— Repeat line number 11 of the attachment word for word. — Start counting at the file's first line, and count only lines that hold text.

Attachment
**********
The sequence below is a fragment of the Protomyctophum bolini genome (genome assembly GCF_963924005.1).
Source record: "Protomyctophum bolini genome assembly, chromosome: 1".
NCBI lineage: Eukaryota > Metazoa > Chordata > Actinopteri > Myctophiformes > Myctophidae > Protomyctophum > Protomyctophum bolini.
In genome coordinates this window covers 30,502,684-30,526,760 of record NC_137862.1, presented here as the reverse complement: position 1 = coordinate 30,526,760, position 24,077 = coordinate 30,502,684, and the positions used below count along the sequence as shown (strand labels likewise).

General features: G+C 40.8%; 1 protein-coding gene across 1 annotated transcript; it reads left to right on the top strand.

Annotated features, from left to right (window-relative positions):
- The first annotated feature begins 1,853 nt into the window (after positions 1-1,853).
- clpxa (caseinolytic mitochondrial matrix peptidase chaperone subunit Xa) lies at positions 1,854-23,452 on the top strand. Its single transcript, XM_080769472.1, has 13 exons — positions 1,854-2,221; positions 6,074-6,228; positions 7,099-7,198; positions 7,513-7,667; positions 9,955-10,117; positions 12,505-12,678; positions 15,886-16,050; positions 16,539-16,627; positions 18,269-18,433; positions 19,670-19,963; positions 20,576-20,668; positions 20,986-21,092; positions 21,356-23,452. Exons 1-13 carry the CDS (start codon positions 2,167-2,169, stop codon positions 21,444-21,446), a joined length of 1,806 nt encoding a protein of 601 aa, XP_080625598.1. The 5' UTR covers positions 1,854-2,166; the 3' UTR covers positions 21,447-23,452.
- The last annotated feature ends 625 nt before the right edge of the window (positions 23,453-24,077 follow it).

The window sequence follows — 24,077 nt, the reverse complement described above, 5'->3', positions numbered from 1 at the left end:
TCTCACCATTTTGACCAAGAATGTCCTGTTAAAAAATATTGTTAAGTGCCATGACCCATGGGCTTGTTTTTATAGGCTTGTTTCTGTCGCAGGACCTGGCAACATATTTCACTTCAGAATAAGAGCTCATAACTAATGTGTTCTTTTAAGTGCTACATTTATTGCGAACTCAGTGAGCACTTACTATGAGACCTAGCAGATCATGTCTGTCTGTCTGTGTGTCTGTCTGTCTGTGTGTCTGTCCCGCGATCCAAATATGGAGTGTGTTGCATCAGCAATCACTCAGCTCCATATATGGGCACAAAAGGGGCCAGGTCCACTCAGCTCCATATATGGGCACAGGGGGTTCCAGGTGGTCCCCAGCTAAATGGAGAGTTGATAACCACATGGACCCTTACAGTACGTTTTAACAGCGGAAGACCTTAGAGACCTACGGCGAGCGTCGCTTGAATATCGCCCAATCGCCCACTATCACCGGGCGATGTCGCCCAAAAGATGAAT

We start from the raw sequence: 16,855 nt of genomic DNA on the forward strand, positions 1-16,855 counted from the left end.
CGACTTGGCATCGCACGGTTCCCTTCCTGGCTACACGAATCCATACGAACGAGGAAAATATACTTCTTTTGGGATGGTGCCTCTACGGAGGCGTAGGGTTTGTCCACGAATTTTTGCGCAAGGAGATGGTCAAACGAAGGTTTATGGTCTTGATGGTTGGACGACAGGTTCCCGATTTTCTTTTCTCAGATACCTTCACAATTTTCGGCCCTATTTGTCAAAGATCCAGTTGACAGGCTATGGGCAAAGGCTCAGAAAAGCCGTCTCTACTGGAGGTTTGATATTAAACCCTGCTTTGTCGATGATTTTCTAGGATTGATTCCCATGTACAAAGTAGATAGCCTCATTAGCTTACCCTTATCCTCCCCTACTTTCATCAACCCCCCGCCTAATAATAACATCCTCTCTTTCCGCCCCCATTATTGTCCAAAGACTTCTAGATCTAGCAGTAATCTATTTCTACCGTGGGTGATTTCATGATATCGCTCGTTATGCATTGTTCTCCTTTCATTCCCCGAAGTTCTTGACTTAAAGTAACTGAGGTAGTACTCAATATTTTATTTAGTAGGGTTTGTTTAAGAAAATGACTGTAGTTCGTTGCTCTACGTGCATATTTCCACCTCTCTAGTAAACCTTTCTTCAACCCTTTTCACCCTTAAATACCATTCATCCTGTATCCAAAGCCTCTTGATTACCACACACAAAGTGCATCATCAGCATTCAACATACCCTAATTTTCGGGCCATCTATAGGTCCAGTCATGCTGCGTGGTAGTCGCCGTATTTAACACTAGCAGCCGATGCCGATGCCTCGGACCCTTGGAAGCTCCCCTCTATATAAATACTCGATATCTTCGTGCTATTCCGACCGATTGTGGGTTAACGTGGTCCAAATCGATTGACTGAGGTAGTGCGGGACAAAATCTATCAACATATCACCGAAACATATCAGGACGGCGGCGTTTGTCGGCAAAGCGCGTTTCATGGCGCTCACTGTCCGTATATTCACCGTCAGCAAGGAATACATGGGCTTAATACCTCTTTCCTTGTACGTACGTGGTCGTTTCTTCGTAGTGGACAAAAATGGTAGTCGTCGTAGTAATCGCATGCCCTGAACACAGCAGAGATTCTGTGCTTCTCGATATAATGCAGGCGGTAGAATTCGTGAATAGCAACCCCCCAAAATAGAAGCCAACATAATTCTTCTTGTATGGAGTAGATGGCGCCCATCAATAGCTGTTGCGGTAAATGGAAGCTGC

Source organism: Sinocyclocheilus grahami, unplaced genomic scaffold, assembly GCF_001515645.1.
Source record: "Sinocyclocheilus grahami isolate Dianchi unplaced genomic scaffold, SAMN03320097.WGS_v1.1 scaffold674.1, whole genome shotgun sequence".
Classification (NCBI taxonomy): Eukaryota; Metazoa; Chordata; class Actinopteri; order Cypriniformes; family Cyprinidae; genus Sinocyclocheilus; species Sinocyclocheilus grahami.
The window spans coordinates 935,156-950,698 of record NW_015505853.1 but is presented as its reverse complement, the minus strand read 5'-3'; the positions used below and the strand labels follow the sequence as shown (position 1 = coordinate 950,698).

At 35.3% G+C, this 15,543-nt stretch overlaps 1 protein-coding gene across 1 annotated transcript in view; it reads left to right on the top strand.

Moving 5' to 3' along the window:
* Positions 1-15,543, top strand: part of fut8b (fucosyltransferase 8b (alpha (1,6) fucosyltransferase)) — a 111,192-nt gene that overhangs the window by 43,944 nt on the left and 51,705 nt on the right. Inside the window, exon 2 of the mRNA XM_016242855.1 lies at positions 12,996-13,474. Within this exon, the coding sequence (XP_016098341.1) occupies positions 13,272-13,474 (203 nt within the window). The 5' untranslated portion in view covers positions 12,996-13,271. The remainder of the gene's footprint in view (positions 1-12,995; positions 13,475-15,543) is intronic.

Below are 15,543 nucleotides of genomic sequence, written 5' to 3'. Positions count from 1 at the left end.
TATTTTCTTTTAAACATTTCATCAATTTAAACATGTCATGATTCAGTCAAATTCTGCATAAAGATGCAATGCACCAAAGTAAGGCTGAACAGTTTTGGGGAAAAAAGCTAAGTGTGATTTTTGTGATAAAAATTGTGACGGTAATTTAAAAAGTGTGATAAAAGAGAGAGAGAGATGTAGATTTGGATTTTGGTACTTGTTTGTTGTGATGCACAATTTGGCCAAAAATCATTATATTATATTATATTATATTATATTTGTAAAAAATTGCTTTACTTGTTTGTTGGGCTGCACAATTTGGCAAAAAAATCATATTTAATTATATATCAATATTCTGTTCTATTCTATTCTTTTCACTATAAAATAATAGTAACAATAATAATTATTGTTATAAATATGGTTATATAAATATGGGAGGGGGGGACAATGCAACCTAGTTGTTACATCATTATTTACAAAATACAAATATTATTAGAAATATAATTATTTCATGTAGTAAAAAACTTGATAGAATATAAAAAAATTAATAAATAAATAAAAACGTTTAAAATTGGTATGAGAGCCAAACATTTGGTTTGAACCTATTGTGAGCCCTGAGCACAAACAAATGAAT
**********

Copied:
TCTCACCATTTTGACCAAGAATGTCCTGTTAAAAAATATTGTTAAGTGCCATGACCCATGGGCTTGTTTTTATAGGCTTGTTTCTGTCGCAGGACCTGGCAACATATTTCACTTCAGAATAAGAGCTCATAACTAATGTGTTCTTTTAAGTGCTACATTTATTGCGAACTCAGTGAGCACTTACTATGAGACCTAGCAGATCATGTCTGTCTGTCTGTGTGTCTGTCTGTCTGTGTGTCTGTCCCGCGATCCAAATATGGAGTGTGTTGCATCAGCAATCACTCAGCTCCATATATGGGCACAAAAGGGGCCAGGTCCACTCAGCTCCATATATGGGCACAGGGGGTTCCAGGTGGTCCCCAGCTAAATGGAGAGTTGATAACCACATGGACCCTTACAGTACGTTTTAACAGCGGAAGACCTTAGAGACCTACGGCGAGCGTCGCTTGAATATCGCCCAATCGCCCACTATCACCGGGCGATGTCGCCCAAAAGATGAAT